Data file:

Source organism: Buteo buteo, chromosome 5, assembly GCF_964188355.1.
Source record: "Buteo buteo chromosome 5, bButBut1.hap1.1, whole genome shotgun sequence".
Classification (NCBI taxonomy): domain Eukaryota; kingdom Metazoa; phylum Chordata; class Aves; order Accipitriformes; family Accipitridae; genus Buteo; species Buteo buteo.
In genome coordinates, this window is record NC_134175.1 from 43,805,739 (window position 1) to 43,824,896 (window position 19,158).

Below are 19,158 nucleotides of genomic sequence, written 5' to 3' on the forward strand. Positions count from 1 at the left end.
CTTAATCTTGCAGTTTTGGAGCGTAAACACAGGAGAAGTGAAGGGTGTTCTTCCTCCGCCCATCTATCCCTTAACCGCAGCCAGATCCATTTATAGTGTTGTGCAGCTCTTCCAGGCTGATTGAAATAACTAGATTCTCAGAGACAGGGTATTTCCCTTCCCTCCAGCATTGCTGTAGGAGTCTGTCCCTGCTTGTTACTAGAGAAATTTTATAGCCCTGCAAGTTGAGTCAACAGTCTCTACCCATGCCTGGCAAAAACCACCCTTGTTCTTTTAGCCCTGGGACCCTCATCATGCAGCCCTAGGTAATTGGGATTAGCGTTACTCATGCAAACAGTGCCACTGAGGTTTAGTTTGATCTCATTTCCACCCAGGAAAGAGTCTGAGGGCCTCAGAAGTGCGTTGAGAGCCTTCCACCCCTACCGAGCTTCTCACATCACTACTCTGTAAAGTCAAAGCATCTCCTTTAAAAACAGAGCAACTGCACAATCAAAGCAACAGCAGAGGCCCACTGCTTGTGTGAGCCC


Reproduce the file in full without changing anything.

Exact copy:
Source organism: Buteo buteo, chromosome 5, assembly GCF_964188355.1.
Source record: "Buteo buteo chromosome 5, bButBut1.hap1.1, whole genome shotgun sequence".
Classification (NCBI taxonomy): domain Eukaryota; kingdom Metazoa; phylum Chordata; class Aves; order Accipitriformes; family Accipitridae; genus Buteo; species Buteo buteo.
In genome coordinates, this window is record NC_134175.1 from 43,805,739 (window position 1) to 43,824,896 (window position 19,158).

Below are 19,158 nucleotides of genomic sequence, written 5' to 3' on the forward strand. Positions count from 1 at the left end.
CTTAATCTTGCAGTTTTGGAGCGTAAACACAGGAGAAGTGAAGGGTGTTCTTCCTCCGCCCATCTATCCCTTAACCGCAGCCAGATCCATTTATAGTGTTGTGCAGCTCTTCCAGGCTGATTGAAATAACTAGATTCTCAGAGACAGGGTATTTCCCTTCCCTCCAGCATTGCTGTAGGAGTCTGTCCCTGCTTGTTACTAGAGAAATTTTATAGCCCTGCAAGTTGAGTCAACAGTCTCTACCCATGCCTGGCAAAAACCACCCTTGTTCTTTTAGCCCTGGGACCCTCATCATGCAGCCCTAGGTAATTGGGATTAGCGTTACTCATGCAAACAGTGCCACTGAGGTTTAGTTTGATCTCATTTCCACCCAGGAAAGAGTCTGAGGGCCTCAGAAGTGCGTTGAGAGCCTTCCACCCCTACCGAGCTTCTCACATCACTACTCTGTAAAGTCAAAGCATCTCCTTTAAAAACAGAGCAACTGCACAATCAAAGCAACAGCAGAGGCCCACTGCTTGTGTGAGCCC